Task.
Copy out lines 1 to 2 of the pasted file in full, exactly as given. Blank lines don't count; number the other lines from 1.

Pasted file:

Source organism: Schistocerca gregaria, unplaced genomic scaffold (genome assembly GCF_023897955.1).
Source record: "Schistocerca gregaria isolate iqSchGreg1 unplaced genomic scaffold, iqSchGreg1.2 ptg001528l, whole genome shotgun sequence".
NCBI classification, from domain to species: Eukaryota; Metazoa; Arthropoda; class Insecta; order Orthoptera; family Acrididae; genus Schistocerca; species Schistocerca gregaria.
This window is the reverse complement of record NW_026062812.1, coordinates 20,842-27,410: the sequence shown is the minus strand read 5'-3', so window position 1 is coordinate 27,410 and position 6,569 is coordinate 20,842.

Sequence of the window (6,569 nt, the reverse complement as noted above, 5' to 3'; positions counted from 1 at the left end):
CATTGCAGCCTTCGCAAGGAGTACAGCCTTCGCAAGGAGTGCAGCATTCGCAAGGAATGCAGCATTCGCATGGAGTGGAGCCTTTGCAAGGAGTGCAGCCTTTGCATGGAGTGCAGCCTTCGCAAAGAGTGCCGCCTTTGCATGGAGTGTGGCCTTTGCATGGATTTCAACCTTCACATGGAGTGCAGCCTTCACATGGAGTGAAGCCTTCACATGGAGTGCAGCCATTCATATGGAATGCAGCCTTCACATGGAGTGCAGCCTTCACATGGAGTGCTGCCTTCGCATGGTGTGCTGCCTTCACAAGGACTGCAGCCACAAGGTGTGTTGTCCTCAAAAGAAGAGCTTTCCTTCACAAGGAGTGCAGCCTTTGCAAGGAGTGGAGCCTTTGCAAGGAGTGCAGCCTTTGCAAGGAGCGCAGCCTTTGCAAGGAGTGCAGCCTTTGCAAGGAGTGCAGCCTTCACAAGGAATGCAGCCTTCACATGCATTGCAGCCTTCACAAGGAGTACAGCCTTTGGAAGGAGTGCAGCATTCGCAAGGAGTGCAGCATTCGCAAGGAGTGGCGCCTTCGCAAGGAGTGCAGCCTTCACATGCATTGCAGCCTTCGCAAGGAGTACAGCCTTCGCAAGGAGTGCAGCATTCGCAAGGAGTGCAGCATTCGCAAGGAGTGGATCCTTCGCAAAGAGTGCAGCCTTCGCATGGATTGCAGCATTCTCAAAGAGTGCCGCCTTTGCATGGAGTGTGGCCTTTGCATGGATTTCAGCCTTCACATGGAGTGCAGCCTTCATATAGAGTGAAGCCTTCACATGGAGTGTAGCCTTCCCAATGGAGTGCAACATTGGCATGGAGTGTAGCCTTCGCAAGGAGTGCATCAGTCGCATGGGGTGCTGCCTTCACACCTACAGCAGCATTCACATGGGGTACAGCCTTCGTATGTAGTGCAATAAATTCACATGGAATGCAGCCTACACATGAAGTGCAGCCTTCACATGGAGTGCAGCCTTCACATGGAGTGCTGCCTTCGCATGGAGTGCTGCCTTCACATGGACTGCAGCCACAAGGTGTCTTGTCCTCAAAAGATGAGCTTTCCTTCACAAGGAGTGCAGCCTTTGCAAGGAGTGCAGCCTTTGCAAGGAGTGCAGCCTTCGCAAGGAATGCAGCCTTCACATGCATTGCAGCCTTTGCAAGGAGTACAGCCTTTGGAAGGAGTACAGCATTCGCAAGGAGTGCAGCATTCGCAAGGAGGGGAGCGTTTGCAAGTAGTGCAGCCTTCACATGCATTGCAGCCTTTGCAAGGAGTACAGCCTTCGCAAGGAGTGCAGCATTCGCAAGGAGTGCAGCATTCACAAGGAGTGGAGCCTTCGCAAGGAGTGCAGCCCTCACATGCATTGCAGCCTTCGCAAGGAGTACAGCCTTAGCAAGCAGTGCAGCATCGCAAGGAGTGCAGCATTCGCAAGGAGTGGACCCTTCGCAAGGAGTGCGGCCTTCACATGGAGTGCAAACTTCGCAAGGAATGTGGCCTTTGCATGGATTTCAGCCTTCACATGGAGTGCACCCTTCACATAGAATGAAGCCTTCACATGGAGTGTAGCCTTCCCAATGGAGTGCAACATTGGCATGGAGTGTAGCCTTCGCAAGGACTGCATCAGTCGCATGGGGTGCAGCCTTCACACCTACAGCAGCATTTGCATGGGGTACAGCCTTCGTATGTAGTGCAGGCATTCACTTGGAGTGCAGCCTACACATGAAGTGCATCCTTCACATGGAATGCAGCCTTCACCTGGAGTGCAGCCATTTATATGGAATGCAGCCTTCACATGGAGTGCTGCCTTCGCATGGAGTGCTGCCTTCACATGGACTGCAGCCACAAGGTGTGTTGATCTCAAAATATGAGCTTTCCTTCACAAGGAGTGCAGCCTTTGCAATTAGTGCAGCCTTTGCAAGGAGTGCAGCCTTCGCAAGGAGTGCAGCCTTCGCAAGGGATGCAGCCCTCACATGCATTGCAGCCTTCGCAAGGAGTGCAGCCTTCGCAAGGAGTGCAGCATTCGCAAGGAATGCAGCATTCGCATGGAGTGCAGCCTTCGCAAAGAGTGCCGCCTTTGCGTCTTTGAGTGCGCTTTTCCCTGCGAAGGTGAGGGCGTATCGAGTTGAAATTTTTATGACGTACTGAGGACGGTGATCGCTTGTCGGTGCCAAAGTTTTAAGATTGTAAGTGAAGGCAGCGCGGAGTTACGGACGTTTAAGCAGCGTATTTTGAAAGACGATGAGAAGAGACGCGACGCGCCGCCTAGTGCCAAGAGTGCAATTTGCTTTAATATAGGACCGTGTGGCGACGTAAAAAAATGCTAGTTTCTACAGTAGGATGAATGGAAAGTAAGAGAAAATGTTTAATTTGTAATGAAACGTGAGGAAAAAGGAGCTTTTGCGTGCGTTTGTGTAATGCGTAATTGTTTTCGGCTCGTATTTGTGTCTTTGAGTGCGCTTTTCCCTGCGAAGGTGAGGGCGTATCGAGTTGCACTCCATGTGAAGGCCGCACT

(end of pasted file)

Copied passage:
Source organism: Schistocerca gregaria, unplaced genomic scaffold (genome assembly GCF_023897955.1).
Source record: "Schistocerca gregaria isolate iqSchGreg1 unplaced genomic scaffold, iqSchGreg1.2 ptg001528l, whole genome shotgun sequence".